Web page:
Skin color, geographical location, time spent outside, sunscreen use, age etc. are all factors in how much vitamin D is produced by the skin (and therefore how much vitamin D is present and active in the body) before we take any supplements. People can differ greatly in the amount of Vitamin D required. So the supplemented dose is best determined by blood test, not by a predetermined amount set by the IOM or anyone else. Even then, the supplements we take may have varying potencies - some studies have found D2 to be less active, while others disagree.11 In my practice, and vast experience monitoring Vitamin D levels over the last ten years or more, I have noticed that those taking D2 need a greater number of IUs compared to D3 to reach similar 25(OH)D levels.

A note on Calcium recommendations. Along with these new vitamin D recommendations by the IOM came revisions of their calcium recommendations, as shown in the chart above. Much of the scientific community has also been in agreement that calcium recommendations for Americans have been too high. For example, the World Health Organization advises an intake of 500 mg, whereas the IOM recommends 1000 mg. When making calcium recommendations, the interplay with vitamin D is important. As was found in the meta-analysis by Bischoff-Ferrari and Willett, vitamin D supplements in the range of 792-2000 IU were required to protect against osteoporosis-related fracture, demonstrating the inadequacy of the IOM's recent pronouncement. However, the most interesting finding here was related to calcium: low dose calcium supplementation (500 mg) combined with vitamin D supplementation reduced osteoporosis fracture rates, but high dose calcium supplements (1000 mg or more) combined with vitamin D supplementation did not. 3-5 These results suggest that high dose calcium blunts the beneficial effects of vitamin D. Furthermore, a recent meta-analysis has revealed that there is potential for cardiovascular harm from taking high dose calcium supplements.12 I advise caution here - conventional (high) levels of calcium supplementation (above 1000 mg) are not only unnecessary, but may even be counter-productive.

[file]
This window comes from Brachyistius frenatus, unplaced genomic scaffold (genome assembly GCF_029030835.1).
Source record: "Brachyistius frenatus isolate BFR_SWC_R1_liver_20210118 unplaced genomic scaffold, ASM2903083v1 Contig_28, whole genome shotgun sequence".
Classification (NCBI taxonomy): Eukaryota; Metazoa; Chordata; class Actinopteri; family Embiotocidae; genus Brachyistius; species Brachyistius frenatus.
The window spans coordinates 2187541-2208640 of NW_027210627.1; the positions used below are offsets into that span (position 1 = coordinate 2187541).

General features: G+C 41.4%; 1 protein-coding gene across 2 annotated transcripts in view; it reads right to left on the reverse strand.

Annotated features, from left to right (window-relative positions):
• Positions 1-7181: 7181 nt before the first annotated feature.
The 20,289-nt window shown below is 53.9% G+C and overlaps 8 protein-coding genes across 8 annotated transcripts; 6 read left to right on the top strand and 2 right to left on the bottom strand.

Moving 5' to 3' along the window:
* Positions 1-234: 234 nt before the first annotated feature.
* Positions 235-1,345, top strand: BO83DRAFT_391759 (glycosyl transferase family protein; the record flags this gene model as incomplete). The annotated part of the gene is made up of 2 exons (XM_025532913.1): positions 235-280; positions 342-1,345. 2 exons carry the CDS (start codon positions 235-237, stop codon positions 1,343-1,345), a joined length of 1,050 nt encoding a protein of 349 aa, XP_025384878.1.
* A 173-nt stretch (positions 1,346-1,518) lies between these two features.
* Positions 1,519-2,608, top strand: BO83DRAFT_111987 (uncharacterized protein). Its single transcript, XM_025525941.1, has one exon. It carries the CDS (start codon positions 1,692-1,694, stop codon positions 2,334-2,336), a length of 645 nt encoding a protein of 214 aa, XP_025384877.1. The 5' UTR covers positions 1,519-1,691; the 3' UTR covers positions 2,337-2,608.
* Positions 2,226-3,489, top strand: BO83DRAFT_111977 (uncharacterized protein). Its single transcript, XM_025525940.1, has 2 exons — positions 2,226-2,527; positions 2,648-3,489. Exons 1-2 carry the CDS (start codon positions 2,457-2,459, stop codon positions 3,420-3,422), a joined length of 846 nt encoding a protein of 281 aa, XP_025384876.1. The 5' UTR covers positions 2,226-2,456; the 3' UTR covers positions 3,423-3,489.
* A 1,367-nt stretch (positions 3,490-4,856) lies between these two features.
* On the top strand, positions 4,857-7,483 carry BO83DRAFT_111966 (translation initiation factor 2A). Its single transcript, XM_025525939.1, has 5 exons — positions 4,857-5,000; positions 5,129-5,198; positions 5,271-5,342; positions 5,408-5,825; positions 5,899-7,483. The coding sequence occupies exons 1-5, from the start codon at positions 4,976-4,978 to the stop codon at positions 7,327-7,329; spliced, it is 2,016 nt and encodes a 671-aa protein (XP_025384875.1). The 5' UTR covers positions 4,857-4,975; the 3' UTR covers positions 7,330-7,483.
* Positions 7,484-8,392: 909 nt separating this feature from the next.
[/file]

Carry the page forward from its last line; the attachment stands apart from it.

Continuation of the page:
Guidelines for safe and effective supplementation with vitamin D:

  • Find out your 25(OH)D level
  • Adjust supplementation accordingly to remain in the range of 30-45 ng/ml